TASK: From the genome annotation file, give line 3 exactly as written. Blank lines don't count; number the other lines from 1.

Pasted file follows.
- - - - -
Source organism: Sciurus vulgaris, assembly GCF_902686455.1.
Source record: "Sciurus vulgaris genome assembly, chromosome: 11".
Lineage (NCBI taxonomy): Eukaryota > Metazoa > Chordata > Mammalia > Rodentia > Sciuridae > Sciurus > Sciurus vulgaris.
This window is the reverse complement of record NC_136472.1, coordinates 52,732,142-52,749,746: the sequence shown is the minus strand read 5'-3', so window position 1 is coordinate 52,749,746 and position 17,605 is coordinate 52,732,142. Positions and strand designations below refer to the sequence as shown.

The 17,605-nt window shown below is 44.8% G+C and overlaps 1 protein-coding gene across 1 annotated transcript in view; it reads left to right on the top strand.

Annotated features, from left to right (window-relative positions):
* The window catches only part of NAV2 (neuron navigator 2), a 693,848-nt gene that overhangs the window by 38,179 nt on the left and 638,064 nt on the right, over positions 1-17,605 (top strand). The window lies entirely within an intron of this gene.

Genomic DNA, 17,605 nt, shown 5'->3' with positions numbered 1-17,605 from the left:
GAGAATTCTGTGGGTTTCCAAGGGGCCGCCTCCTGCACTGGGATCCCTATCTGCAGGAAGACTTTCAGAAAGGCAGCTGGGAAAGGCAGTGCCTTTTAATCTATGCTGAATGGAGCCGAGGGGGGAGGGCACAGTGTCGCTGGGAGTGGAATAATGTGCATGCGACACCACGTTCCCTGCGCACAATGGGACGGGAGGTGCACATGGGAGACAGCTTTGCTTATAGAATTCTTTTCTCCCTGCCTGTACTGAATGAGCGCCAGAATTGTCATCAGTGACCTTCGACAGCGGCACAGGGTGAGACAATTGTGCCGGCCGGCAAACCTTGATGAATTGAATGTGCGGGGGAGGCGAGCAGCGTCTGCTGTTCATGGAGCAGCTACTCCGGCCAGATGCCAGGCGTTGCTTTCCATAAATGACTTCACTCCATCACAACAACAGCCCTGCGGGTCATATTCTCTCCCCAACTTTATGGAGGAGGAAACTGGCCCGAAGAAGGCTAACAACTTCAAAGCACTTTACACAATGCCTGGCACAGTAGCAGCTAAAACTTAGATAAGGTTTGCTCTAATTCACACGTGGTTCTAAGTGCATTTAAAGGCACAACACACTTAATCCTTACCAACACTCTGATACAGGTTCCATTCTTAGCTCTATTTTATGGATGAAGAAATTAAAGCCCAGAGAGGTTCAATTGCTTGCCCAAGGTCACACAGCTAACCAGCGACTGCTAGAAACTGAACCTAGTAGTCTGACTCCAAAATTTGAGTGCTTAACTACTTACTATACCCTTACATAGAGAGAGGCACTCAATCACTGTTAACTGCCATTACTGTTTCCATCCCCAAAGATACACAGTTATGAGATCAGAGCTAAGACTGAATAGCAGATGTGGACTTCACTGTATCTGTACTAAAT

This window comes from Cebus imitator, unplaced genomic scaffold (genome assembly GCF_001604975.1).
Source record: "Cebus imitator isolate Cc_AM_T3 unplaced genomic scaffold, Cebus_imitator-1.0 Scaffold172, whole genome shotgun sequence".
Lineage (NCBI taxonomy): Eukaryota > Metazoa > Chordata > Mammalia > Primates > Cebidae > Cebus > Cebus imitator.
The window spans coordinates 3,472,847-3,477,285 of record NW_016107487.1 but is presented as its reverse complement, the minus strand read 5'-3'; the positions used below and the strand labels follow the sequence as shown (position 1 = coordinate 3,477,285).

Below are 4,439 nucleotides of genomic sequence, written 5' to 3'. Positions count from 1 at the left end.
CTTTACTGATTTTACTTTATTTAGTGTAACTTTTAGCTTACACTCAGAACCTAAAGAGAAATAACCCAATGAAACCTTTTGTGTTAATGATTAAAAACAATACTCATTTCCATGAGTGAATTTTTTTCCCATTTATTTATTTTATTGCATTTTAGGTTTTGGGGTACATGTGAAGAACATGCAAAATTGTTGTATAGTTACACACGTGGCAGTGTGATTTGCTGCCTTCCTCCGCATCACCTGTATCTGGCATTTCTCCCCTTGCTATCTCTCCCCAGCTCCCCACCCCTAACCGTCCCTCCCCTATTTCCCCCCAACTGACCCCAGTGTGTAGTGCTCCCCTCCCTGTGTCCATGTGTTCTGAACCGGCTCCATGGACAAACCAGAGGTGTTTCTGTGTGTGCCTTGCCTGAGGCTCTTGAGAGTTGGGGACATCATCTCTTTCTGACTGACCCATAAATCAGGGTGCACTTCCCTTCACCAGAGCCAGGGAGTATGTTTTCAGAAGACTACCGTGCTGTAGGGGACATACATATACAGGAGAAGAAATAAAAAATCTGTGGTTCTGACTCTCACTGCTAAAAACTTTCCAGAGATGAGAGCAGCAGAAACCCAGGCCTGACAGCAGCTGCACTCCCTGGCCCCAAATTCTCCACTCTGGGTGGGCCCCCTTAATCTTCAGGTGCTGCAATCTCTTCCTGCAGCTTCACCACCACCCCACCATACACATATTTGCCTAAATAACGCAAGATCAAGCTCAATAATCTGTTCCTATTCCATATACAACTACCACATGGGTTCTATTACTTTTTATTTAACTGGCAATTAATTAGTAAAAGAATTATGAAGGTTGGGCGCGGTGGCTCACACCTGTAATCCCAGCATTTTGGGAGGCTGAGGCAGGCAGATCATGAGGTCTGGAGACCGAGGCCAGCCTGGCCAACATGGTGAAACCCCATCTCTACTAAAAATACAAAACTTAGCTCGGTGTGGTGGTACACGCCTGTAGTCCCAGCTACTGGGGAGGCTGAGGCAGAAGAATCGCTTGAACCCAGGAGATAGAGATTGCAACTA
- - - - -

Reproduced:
Lineage (NCBI taxonomy): Eukaryota > Metazoa > Chordata > Mammalia > Rodentia > Sciuridae > Sciurus > Sciurus vulgaris.